Musings on the Mezzanine

The history of this soaring space

A couple of you have asked about the title of my blog. A mezzanine? Am I working in a restored theater or something?

Since I’m new to the place myself, I thought a bit of research might be in order. As the minutes of a 1958 NLM Board of Regents meeting reveal, “mezzanine” is the term that has always been used for the second floor of the main National Library of Medicine, Building 38, where the Office of the Director and NLM administrative offices are located.

The history of the Mezzanine is interesting.

“Characteristic of the age we live in, particular consideration had to be given to bomb blast effect where it might influence structural design.”
Walter Kilham, Jr. | 1961, Bull Med Libr Assoc

When the Philadelphia firm of O’Connor and Kilham was drawing up the blueprints, they had serious concerns. The late 1950s were marked by Cold War tensions, and our beautiful geometric roof was put in place so that, in the event of an attack, it would collapse, creating a seal over our vast collection, housed on three underground levels. This fear is also the reason for our foot-thick Indiana limestone walls and other fortifications.

It might not be common to build a library that can withstand a bomb blast, but the architects pulled it off with style.

With a big open space called the Rotunda forming its core, the Mezzanine is graced by a large ring of windows under the roof. At times, geese fly by, their loud honking distracting us momentarily from our computers. I’m told that during winter storms, it feels like we’re inside a snow globe. We also have a 15-foot model of the DNA double helix, suspended from the ceiling, which is simply beautiful.

The library space below, housing casual seating and small exhbitions, opens above to the soaring expanse of the rotunda, featuring a large ring of lights and a model DNA strand hanging in the center.
The view from the Rotunda looking up toward the Mezzanine highlights the double-stranded model of DNA which hangs in the center. (Credit: Stephen Greenberg / NLM)

I invite any of you who are in the DC metropolitan area to come and see the Mezzanine. (You can even take a tour of the Library.)

This building opened its doors to the public in 1962. We remain open to the public today. And now we are building an open-access library, where PubMed Central‘s 4.1 million articles are used by over one million people every day.

I’m honored to be one of the more recent occupants of an office on the storied Mezzanine.

As we work on strategic planning for the next decade and beyond, all of us on the Mezzanine and beyond want to make sure you get the medical information you need, when and how you need it.

And we invite your thoughts on how we can best provide that service. Please share your comments and your audacious goals for NLM’s future.

Welcome to My New Blog!

NLM is an amazing place.

I invite you to join me as I share my impressions as the new Director of the world’s largest biomedical library, the U.S. National Library of Medicine.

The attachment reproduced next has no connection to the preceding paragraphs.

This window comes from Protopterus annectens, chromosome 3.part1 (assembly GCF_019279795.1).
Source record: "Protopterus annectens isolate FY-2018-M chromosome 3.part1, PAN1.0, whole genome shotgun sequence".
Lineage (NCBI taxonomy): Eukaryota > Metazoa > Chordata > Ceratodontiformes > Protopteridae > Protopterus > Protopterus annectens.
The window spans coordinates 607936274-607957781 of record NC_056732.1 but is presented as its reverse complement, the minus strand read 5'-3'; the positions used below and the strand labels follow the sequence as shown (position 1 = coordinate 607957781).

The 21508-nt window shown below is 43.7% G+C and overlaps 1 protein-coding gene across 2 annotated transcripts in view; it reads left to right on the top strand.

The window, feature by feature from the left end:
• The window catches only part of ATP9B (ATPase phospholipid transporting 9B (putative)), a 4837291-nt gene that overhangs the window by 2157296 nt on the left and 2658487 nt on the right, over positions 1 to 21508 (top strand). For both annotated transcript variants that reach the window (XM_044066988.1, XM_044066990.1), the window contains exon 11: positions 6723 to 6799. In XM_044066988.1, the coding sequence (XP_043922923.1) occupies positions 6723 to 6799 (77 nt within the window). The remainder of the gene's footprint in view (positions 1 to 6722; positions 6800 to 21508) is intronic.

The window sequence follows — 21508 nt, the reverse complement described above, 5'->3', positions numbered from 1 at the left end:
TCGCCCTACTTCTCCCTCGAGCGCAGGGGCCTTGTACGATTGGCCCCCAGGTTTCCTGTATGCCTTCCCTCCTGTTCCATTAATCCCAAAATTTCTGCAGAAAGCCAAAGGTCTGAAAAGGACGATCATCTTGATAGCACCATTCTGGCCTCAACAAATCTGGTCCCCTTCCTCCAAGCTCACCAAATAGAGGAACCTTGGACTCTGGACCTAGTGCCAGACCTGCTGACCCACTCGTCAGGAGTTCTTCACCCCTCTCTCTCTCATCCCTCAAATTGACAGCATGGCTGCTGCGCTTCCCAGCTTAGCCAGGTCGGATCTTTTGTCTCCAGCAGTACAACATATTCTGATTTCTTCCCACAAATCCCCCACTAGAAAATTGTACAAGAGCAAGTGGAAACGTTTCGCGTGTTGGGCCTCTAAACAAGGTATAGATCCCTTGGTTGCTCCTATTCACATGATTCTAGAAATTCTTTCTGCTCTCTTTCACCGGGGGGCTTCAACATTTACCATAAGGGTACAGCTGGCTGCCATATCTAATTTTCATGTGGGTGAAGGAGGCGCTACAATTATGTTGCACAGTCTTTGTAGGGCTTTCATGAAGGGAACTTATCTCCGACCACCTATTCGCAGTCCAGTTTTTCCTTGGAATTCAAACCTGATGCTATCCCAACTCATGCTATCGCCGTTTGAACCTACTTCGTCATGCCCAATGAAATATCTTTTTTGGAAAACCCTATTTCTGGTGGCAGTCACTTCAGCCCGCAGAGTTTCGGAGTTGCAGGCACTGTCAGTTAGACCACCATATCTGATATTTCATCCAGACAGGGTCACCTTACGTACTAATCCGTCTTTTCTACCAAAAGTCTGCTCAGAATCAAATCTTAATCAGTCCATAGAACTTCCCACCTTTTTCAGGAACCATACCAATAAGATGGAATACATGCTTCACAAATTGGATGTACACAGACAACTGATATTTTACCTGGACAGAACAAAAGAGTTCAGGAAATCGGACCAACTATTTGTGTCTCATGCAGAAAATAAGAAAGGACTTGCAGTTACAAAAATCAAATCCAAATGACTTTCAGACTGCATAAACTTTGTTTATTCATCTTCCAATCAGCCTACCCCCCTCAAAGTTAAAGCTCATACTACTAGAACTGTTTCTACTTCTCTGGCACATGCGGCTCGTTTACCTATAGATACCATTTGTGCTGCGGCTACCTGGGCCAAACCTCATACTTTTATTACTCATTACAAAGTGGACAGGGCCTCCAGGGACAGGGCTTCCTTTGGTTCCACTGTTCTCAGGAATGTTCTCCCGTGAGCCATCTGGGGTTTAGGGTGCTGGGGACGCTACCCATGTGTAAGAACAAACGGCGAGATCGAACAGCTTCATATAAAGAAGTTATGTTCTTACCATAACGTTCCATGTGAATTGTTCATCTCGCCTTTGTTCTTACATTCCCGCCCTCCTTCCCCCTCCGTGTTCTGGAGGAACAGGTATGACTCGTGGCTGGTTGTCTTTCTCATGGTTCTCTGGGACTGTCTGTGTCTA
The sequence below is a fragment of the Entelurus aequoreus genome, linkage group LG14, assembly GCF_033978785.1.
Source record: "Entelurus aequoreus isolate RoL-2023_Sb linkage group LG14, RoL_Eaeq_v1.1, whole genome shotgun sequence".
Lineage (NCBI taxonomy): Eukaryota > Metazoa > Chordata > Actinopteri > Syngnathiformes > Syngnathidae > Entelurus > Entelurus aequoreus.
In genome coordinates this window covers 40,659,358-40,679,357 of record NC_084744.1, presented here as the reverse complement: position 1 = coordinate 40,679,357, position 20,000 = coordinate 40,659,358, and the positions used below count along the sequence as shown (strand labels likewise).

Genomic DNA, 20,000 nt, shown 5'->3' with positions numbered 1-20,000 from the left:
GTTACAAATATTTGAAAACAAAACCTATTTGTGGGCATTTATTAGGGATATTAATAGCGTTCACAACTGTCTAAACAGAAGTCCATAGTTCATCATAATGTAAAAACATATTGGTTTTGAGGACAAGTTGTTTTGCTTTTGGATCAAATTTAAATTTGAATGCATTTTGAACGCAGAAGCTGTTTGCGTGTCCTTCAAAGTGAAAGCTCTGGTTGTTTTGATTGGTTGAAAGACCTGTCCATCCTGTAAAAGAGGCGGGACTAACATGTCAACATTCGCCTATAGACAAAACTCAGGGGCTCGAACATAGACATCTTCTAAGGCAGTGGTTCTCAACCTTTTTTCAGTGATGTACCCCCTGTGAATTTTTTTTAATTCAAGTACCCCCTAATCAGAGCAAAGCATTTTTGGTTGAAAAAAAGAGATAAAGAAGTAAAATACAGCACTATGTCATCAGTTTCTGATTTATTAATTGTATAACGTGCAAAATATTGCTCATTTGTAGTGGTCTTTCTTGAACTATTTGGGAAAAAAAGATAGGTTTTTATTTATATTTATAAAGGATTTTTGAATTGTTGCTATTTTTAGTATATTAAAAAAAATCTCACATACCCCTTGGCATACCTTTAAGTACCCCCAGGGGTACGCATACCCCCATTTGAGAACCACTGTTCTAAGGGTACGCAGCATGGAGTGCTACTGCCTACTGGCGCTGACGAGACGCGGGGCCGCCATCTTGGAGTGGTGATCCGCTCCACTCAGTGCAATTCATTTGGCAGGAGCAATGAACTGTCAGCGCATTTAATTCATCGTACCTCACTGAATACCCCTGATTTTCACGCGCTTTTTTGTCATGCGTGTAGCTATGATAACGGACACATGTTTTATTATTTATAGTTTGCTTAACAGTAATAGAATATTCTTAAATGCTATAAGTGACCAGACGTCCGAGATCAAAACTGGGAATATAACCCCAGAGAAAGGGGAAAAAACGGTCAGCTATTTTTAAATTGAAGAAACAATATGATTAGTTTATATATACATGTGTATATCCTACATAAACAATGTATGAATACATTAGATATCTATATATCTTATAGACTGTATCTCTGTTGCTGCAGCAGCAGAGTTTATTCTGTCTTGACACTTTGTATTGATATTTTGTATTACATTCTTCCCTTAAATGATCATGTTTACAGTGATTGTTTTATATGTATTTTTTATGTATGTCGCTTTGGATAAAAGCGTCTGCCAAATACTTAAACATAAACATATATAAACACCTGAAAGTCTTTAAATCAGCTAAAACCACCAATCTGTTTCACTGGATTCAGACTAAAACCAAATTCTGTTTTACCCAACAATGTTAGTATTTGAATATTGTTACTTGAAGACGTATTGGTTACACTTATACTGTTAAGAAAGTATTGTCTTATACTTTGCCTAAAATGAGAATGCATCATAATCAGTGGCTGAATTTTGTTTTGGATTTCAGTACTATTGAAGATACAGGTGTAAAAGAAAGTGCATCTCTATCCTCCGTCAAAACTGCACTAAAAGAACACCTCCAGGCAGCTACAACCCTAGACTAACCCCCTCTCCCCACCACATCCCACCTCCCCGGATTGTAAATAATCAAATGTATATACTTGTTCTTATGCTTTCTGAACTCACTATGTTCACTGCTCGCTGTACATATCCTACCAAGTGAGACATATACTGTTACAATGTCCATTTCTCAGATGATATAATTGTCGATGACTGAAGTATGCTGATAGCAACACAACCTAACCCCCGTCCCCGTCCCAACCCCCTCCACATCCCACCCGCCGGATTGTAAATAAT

NLM is an amazing place. We have technology covered, with electronic resources that deliver trillions of bytes of data to millions of users around the globe each day, but we also have a vast and varied collection, with items dating back to the 11th century. Many of our historical holdings have been digitized for public use.

We also have a remarkable staff. Not only am I busy learning the names and roles of many new colleagues at the Library and all of the National Institutes of Health, but I have submerged myself in learning about the Library’s long and deep roots (back to 1836), eyeing our impressive arc of information innovation, and considering the threshold we’re standing on, as we prepare to invite the world at large to help us anticipate our third century. What will that look like? What resources will we need? How will we meet the information needs of the public, where they are, as quickly as possible, and in the desired format? Because our public includes scientists to school teachers, parents to physicians, the answers to these questions will be different depending on one’s perspective. It will be our challenge to knit them together into a coherent, exciting, and achievable vision.

I hope you’ll join me for these fascinating times, and that you’ll consider this blog the perfect space for some two-way dialogue. Along the way, as I acquire new information about NLM programs, services, people, and places, I promise to share them all with you. (Remind me to tell you about the time I actually got locked inside the Library, after official hours. I’m sure that’s a metaphor for something.)

To your good health,
Patti

Share your thoughts

Dr. Brennan has her left hand on a large book and her right hand raised while looking at Dr. Collins to her right. Her sister holds the book.
My swearing-in ceremony at the library on Monday, September 12, 2016. Dr. Francis Collins, NIH Director, administers the oath of office, and my sister, Dr. Jean F. McGuire, holds the commemorative copy of the US Constitution used for the event. (Photo: Ernie Branson/NIH)